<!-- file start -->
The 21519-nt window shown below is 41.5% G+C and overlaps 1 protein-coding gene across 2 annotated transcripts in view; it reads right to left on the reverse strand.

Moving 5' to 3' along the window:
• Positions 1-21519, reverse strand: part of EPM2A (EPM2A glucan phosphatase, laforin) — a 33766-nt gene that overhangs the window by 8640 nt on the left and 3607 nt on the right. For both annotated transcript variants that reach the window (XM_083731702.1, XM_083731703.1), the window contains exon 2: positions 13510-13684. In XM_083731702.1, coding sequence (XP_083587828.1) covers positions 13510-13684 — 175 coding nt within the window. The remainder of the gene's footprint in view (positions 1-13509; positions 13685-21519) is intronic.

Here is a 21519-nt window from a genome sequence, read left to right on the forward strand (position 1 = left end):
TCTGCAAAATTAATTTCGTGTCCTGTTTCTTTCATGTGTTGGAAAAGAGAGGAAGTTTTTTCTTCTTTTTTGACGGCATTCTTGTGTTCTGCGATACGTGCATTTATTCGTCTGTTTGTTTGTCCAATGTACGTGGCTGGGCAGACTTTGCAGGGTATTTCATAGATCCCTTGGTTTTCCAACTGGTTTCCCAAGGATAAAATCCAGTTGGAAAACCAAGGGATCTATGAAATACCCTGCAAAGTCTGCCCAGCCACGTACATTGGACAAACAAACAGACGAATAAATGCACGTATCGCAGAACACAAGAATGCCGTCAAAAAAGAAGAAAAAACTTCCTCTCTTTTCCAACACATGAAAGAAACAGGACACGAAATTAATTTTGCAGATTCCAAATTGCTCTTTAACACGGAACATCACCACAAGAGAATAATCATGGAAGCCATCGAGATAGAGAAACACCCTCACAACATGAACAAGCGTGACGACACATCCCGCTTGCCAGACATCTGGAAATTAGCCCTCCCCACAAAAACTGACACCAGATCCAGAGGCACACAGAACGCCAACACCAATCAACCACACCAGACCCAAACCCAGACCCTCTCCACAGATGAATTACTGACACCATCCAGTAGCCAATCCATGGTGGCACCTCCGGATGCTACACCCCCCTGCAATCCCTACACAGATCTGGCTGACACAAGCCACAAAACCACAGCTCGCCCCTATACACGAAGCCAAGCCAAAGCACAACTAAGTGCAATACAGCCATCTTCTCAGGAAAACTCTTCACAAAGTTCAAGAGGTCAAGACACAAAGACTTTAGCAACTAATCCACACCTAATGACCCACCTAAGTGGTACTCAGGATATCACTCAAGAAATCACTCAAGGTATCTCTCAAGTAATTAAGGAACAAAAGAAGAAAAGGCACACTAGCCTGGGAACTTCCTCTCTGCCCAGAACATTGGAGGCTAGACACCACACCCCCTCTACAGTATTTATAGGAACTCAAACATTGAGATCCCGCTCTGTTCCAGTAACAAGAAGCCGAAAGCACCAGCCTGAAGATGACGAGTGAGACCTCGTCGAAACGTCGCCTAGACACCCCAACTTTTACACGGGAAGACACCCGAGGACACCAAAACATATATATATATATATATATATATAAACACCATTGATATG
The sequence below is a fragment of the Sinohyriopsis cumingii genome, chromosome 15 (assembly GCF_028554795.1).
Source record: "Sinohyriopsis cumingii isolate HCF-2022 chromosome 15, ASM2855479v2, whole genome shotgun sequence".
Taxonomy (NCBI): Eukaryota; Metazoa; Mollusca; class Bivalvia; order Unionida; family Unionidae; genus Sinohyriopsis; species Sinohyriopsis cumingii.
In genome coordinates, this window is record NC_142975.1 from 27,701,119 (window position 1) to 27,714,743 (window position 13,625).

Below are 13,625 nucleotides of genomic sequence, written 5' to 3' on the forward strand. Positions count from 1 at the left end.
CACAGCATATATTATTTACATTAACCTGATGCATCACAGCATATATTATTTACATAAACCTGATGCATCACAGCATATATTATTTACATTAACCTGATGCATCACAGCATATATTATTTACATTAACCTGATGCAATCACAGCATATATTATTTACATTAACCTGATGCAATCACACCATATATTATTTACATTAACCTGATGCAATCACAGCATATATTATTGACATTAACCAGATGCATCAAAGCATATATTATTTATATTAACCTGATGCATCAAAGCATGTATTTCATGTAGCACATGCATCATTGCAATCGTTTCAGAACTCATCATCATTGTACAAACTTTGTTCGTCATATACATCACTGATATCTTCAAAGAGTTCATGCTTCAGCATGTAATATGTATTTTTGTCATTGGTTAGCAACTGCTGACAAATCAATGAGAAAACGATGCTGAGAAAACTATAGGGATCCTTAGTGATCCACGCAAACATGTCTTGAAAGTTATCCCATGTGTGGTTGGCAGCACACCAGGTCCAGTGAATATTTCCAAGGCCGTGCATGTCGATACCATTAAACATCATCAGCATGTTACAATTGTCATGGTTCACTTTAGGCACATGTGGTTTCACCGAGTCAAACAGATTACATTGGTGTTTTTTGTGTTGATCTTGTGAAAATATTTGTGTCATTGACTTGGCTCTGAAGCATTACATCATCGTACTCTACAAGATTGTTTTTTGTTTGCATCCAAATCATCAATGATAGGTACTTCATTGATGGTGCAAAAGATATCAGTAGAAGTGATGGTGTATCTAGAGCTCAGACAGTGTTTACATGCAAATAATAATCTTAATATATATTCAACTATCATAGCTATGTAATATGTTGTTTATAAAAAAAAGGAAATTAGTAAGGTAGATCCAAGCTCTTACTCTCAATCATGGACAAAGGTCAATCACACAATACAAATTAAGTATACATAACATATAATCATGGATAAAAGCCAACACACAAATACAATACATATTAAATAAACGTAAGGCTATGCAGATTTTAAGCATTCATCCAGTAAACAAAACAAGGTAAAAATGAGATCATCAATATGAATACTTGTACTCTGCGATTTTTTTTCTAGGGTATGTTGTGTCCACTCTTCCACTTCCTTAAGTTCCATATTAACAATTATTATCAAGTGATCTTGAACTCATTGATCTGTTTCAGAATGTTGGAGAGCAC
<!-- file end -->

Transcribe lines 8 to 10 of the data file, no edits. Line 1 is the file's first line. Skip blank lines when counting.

Taxonomy (NCBI): Eukaryota; Metazoa; Mollusca; class Bivalvia; order Unionida; family Unionidae; genus Sinohyriopsis; species Sinohyriopsis cumingii.
In genome coordinates, this window is record NC_142975.1 from 27,701,119 (window position 1) to 27,714,743 (window position 13,625).

Below are 13,625 nucleotides of genomic sequence, written 5' to 3' on the forward strand. Positions count from 1 at the left end.